In January 2021, the world of Great GPU Shortage graphics cards changed forever. At the time, I was just a student looking to build my first gaming rig and willing to pay any price to get my hands on some new GeForce GTX 2080s, but all I could find were GTX 1080s and GTX 1070s everywhere I looked. Prices were being jacked up by retailers hoping to make a profit on the small supply of GPUs on the market, and it seemed that demand had finally begun to outstrip supply as GPUs were failing to meet projected sales in many high-end markets like finance, scientific research, and retail computing.
Why did this happen?
This GPU shortage was caused by the massive demand for computer graphics processing units during the cryptocurrency boom of late 2017. The problem is that while demand rose exponentially, supply did not – and manufacturers were unable to keep up with increased global demands for gaming GPUs.
This led to scarcity and inflated prices that, while they eased recently in Great GPU Shortage February of this year, saw the price of GPUs rising as high as 3x the suggested retail price. The shortages came to a head when people in Great Britain were either unable to buy a GPU at any price or only able to buy an outdated model at extortionately high costs.
It took years for mining to truly take off, but when it finally did, it occurred during a time when manufacturers were beginning to move away from cryptocurrency-focused GPUs. NVIDIA in particular began to focus on non-cryptocurrency markets with their latest line of Pascal-based cards,
which included high-performing GPUs built specifically for gaming and professional applications. These new Pascal cards have been far more expensive than older models –
their prices making them much less competitive with AMD’s entry level offerings. The Great GPU Shortage existing Pascal line was simply priced too high in comparison to AMD’s competing products. NVIDIA likely wasn’t expecting demand in mining operations to spike as quickly as they did – they underestimated both mining interest and how well AMD would be able to respond.
Where are we now?
The Great GPU Shortage of 2021 was an odd episode in a long-running series of disputes between graphics card manufacturers and consumers. Graphics cards were a mainstream computing hardware item, used by both enthusiasts and PC builders of all stripes. As semiconductor process technology evolved over the decades, so did the processing power of GPUs,
which became commodities in their own right. But with great power comes great complexity and difficulty in manufacturing- something that the GPU market has never really managed to shake off. In 2021 this new higher processing demand coincided with a shortfall of production capacity for GPU silicon wafers due to unprecedented demand for AI chips. The upshot?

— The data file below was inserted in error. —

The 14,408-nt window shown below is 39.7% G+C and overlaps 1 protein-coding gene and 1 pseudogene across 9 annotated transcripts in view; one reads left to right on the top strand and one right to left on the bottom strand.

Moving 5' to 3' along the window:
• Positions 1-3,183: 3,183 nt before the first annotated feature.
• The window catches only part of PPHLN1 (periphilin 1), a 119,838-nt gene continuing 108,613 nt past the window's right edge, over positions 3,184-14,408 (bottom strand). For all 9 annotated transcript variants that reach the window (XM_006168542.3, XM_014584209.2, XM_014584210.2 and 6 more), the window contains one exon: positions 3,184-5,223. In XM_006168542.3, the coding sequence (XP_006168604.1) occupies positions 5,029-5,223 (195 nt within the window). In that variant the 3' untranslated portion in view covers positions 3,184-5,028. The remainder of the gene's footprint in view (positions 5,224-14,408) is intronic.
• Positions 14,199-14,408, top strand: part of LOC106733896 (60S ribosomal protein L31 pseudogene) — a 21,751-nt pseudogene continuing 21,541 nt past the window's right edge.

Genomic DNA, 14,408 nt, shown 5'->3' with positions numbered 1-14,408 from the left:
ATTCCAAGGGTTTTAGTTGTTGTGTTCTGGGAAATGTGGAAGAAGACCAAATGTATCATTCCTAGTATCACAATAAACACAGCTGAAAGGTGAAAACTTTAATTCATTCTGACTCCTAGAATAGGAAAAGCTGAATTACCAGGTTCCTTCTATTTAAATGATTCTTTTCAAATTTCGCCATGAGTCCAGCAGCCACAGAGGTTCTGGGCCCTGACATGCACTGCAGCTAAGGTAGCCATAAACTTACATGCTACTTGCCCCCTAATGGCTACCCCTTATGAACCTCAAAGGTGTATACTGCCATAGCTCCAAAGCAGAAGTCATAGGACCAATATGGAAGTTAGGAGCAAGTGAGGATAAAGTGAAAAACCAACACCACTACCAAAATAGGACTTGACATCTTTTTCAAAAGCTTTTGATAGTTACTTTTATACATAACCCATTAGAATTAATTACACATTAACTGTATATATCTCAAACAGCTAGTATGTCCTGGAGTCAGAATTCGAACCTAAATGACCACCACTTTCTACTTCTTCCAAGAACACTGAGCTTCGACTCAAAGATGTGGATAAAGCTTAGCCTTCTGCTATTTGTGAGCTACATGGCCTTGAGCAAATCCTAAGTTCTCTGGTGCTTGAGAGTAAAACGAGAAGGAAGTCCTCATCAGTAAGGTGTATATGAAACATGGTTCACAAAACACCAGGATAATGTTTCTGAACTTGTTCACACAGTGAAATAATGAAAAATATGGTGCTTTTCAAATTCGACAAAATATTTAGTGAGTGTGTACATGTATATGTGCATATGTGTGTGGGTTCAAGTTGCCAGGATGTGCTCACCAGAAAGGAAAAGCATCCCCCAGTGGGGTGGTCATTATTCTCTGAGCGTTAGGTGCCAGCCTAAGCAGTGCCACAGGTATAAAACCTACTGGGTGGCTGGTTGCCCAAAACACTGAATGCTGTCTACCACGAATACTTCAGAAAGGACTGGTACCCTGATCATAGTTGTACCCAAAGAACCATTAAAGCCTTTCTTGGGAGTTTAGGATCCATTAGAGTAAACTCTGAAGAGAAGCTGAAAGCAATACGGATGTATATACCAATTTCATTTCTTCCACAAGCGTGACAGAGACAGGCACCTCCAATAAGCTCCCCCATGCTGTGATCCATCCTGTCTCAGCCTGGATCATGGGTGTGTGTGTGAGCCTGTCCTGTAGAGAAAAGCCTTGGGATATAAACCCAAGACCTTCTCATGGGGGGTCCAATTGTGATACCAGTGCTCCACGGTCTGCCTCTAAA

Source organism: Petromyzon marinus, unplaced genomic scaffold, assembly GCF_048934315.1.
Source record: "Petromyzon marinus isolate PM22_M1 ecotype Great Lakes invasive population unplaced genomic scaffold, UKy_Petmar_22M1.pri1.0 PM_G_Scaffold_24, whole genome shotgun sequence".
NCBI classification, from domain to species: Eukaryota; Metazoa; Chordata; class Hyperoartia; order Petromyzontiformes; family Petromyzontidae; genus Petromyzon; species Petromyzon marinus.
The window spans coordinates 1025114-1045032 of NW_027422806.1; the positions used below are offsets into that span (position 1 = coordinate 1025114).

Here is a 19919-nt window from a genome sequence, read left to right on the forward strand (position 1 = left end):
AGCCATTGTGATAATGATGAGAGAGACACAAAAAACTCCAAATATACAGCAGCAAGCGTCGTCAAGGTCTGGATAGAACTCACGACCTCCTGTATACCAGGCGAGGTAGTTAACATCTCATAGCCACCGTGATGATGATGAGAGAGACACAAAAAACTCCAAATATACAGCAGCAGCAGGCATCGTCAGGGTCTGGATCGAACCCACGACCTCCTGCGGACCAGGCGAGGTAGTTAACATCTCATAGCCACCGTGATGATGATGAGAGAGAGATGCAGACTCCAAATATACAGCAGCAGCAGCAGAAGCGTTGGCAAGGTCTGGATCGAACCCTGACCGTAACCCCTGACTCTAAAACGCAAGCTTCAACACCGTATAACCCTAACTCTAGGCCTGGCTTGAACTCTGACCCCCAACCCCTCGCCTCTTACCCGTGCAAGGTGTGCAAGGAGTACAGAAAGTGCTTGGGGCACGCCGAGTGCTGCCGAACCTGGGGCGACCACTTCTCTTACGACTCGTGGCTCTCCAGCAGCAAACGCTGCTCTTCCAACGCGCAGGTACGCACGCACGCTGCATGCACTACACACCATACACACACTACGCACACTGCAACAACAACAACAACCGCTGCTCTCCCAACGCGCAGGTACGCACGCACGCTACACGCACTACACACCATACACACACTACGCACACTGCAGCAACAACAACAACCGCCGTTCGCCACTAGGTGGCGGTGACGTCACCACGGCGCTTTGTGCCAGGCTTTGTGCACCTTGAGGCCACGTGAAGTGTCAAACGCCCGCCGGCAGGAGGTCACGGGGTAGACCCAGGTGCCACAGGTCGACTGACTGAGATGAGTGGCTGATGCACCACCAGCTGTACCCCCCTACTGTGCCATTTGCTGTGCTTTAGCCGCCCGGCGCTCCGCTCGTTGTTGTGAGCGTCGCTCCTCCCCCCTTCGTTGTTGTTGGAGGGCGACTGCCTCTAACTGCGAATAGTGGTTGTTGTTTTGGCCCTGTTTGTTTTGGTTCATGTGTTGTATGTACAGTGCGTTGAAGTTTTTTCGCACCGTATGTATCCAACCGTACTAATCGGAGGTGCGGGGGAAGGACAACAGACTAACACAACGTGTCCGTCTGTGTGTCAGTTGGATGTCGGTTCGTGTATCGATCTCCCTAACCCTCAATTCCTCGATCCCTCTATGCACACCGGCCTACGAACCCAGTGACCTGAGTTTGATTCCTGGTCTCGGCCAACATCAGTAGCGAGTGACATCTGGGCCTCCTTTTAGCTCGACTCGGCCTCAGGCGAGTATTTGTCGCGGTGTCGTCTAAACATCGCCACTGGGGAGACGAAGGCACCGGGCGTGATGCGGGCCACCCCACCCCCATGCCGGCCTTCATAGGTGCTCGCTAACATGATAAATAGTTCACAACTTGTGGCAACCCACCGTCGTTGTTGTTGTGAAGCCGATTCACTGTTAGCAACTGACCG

The great shortage officially ended in late 2023, with ASICs from both NVIDIA and AMD being produced by TSMC. This was helped along by a dramatic increase in silicon production capacity at TSMC’s fabrication plants as well as major investments into cutting Great GPU Shortage-edge manufacturing facilities for both firms.
The graphics card market returned to normal and consumers were able to order graphics Great GPU Shortage cards online without fear of missed release dates or exorbitant markups on product prices. An active anticompetitive investigation into Nvidia was also finally closed with no further action taken against either company.
How will we remember it?: For some, it is simply remembered as a worrying time when price gouging threatened to upset supply chains throughout PC hardware retail markets.
What will be next?
The Great GPU Shortage of 2021 will be remembered for many things: the collapse of AI as a technology, a return to the primitive computing paradigm of counting goats and cows in abacus stores, and exploding chip packets littering our environment. Few people know that some of these disruptions could have been prevented with better communication.
The graphics card makers failed to realise that a trend which increased demand for gaming GPUs would also cause an increase in demand for professional graphics cards.
If they’d been more proactive about forecasting, then action Great GPU Shortage could have been taken sooner. For example, by scaling production upwards on all circuits or hiring more personnel to help fill orders, suppliers might have averted some of these issues. The shortage also highlights that companies should never assume constant growth—new products and fads often follow unexpected patterns.
At its worst point, 18% of consumers couldn’t buy their preferred graphics card because there were none in stock anywhere. If manufacturers had scaled production upwards earlier, then many customers wouldn’t have suffered delays in receiving shipments and could have made better use of them once they arrived.
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